Trustee Robert Streit actually sided with fellow trustees Tim Desmond and Alex Olejniczak.
Trustee Carol Quinlan, who recently called Mayor Sandra Bury "a piece of work" at a board meeting, actually agreed with the mayor on this one and was in the unfamiliar position in being in the same camp with Terry Vorderer and Mike Carberry.
It not not a usual night -- or vote -- when it take to Oak Lawn's village board meeting on Tuesday night. The usual Streit/Quinlan vs. rest of the board blueprint on important issues was shaken up.
A deadlock on Oak Lawn’s 2015 budget forced Bury to cast a rare tiebreaking vote to approve the spending plan Tuesday.
Streit, Desmond and Olejniczak—the latter two who are allies of Bury—voted against the budget following extended debate about the $54.3 million plan.
Vorderer, Quinlan and Carberry voted in favor.
Olejniczak first asked the board to delay a vote on the budget so village officials could revisit the document and find more cost savings for the village. His motion died for lack of support.
“I don’t know what the big rush is,” Olejniczak said.
Olejniczak and Desmond agreed that the village should approve the leanest budget possible in order the make further strides in funding its pension obligations.
Streit did not comment on the budget prior to the vote.
“The fact is, we owe our employees these pensions,” Olejniczak said.
The problem for Oak Lawn and many other municipalities is that the pension funds are seriously underfunded and the state is looking to resolve the problem.
The state has mandated that towns and cities start a payment plan to gradually improve their police and fire pensions to 90 percent of the funding they need.
If required pension contributions aren’t made, the state will automatically subtract the required contribution from the village’s share of sales and use taxes.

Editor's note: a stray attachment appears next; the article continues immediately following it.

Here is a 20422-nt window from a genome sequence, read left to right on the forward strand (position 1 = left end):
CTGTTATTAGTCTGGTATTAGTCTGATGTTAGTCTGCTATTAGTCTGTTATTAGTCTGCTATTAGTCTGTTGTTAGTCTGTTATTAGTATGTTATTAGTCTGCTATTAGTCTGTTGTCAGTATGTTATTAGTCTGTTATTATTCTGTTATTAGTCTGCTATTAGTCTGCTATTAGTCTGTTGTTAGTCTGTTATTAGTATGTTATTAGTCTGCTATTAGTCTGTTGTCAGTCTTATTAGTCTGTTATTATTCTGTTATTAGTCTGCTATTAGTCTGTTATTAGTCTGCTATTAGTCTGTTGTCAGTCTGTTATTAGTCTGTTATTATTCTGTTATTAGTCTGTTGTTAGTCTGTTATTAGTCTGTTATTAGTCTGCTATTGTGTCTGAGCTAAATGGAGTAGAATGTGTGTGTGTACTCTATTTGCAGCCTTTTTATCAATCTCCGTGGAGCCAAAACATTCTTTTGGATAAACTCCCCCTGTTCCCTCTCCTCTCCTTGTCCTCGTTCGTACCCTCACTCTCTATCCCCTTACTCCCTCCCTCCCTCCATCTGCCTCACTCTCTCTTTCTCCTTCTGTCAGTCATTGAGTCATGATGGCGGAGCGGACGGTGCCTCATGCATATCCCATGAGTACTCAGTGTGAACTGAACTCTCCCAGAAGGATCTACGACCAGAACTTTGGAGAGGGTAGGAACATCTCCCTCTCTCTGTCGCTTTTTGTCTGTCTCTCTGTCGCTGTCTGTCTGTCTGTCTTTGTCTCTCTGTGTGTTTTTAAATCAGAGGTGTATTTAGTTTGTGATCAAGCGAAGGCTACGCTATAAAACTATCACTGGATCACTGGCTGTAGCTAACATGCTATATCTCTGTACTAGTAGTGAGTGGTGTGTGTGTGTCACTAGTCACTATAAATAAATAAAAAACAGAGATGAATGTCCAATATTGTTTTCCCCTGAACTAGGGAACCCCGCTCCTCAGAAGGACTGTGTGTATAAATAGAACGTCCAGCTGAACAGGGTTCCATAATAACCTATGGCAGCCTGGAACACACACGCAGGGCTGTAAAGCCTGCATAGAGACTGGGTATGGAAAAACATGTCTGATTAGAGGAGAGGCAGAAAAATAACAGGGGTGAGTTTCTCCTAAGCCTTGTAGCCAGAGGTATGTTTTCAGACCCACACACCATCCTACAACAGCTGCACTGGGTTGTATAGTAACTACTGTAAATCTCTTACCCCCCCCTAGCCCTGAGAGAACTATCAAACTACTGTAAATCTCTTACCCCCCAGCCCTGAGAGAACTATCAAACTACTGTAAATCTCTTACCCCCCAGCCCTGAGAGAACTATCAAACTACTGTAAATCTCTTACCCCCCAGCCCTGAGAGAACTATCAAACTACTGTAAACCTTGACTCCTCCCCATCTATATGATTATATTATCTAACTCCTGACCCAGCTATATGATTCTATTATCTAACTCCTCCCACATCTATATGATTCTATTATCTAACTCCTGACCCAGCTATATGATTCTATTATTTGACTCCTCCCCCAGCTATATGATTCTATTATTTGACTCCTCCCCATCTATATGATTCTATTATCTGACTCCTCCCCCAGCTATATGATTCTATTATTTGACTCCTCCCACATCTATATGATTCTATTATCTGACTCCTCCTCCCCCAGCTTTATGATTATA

Olejniczak also disapproved of the village’s decision to sell property it owns to help balance the budget, calling the move poor long-term planning.
Village manager Larry Deetjen pointed out some positives of the spending plan, including no fee increases, $2.3 million dedicated to infrastructure improvements and an increase in pension funding over the previous year.
“We don’t have all the money to do what we want to do,” Deetjen said regarding infrastructure work, which includes road, alley and sewer work.
He added that mostly through attrition, the village’s work force is 25 percent smaller than it was 15 years ago.
Village Treasurer Pat O’Donnell said the village must focus on its finances over the next three years with an eye funding the pensions.
“We’ve stopped taking on debt, but we still have a ways to go,” O’Donnell said.
The village must submit its tax levy by Dec. 30, which would give the staff and the board nearly two weeks to fine tune the budget, said Olejniczak, who did not offer specific suggestions for further cost savings.
The budget is good, but we could do better,” he said. “All I’m asking is that we sharpen the pencil and take another look. Are there other things that are out there? We’re not being honest with the residents.”
Vorderer disagreed saying the budget process was lengthy and included several workshops in which trustees could voice concerns or propose cuts.
“The budget didn’t [just] get here tonight,” Vorderer said. “How much can you cut out of this budget. It’s realistic. We got this down to the bare bones.”
He added that he budget is not etched in stone and department heads car be asked to make additional spending cuts during the year if needed.